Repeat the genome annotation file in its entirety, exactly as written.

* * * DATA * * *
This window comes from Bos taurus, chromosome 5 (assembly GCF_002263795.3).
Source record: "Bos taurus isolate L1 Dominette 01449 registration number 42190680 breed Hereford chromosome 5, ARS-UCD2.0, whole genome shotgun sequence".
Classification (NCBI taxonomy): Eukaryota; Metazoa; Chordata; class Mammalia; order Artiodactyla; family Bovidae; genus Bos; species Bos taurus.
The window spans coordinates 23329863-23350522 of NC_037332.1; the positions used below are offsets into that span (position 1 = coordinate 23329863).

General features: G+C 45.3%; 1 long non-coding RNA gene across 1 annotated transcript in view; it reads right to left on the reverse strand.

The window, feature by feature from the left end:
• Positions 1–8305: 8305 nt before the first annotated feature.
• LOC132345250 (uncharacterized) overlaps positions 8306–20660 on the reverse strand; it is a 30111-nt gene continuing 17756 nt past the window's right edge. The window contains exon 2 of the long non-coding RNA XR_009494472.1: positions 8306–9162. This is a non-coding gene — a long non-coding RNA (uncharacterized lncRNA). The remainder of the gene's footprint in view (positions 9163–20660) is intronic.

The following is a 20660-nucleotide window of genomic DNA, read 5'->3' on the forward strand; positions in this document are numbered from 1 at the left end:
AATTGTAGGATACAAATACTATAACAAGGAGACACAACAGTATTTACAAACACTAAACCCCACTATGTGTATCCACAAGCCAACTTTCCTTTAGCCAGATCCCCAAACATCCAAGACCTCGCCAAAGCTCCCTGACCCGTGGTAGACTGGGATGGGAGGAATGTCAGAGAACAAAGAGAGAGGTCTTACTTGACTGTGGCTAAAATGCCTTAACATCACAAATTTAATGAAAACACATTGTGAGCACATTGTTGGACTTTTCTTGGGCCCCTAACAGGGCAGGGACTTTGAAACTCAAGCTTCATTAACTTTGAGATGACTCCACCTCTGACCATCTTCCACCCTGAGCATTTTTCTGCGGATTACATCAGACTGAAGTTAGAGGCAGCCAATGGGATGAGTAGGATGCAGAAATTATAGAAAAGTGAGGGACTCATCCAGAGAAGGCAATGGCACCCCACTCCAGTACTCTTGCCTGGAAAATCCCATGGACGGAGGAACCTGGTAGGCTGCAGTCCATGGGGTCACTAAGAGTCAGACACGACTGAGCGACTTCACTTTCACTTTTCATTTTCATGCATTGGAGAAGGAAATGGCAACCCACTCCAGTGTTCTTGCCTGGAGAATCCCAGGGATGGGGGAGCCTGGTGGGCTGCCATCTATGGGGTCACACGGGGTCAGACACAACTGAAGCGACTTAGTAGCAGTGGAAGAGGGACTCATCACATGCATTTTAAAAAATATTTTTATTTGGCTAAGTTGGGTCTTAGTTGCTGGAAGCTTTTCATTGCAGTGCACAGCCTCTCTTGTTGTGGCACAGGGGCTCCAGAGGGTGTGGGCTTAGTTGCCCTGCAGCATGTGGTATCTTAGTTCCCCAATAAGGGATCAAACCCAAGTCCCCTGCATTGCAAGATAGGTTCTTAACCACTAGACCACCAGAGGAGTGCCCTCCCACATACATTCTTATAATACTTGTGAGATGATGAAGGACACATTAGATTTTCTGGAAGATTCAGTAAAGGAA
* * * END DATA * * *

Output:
This window comes from Bos taurus, chromosome 5 (assembly GCF_002263795.3).
Source record: "Bos taurus isolate L1 Dominette 01449 registration number 42190680 breed Hereford chromosome 5, ARS-UCD2.0, whole genome shotgun sequence".
Classification (NCBI taxonomy): Eukaryota; Metazoa; Chordata; class Mammalia; order Artiodactyla; family Bovidae; genus Bos; species Bos taurus.
The window spans coordinates 23329863-23350522 of NC_037332.1; the positions used below are offsets into that span (position 1 = coordinate 23329863).

General features: G+C 45.3%; 1 long non-coding RNA gene across 1 annotated transcript in view; it reads right to left on the reverse strand.

The window, feature by feature from the left end:
• Positions 1–8305: 8305 nt before the first annotated feature.
• LOC132345250 (uncharacterized) overlaps positions 8306–20660 on the reverse strand; it is a 30111-nt gene continuing 17756 nt past the window's right edge. The window contains exon 2 of the long non-coding RNA XR_009494472.1: positions 8306–9162. This is a non-coding gene — a long non-coding RNA (uncharacterized lncRNA). The remainder of the gene's footprint in view (positions 9163–20660) is intronic.

The following is a 20660-nucleotide window of genomic DNA, read 5'->3' on the forward strand; positions in this document are numbered from 1 at the left end:
AATTGTAGGATACAAATACTATAACAAGGAGACACAACAGTATTTACAAACACTAAACCCCACTATGTGTATCCACAAGCCAACTTTCCTTTAGCCAGATCCCCAAACATCCAAGACCTCGCCAAAGCTCCCTGACCCGTGGTAGACTGGGATGGGAGGAATGTCAGAGAACAAAGAGAGAGGTCTTACTTGACTGTGGCTAAAATGCCTTAACATCACAAATTTAATGAAAACACATTGTGAGCACATTGTTGGACTTTTCTTGGGCCCCTAACAGGGCAGGGACTTTGAAACTCAAGCTTCATTAACTTTGAGATGACTCCACCTCTGACCATCTTCCACCCTGAGCATTTTTCTGCGGATTACATCAGACTGAAGTTAGAGGCAGCCAATGGGATGAGTAGGATGCAGAAATTATAGAAAAGTGAGGGACTCATCCAGAGAAGGCAATGGCACCCCACTCCAGTACTCTTGCCTGGAAAATCCCATGGACGGAGGAACCTGGTAGGCTGCAGTCCATGGGGTCACTAAGAGTCAGACACGACTGAGCGACTTCACTTTCACTTTTCATTTTCATGCATTGGAGAAGGAAATGGCAACCCACTCCAGTGTTCTTGCCTGGAGAATCCCAGGGATGGGGGAGCCTGGTGGGCTGCCATCTATGGGGTCACACGGGGTCAGACACAACTGAAGCGACTTAGTAGCAGTGGAAGAGGGACTCATCACATGCATTTTAAAAAATATTTTTATTTGGCTAAGTTGGGTCTTAGTTGCTGGAAGCTTTTCATTGCAGTGCACAGCCTCTCTTGTTGTGGCACAGGGGCTCCAGAGGGTGTGGGCTTAGTTGCCCTGCAGCATGTGGTATCTTAGTTCCCCAATAAGGGATCAAACCCAAGTCCCCTGCATTGCAAGATAGGTTCTTAACCACTAGACCACCAGAGGAGTGCCCTCCCACATACATTCTTATAATACTTGTGAGATGATGAAGGACACATTAGATTTTCTGGAAGATTCAGTAAAGGAA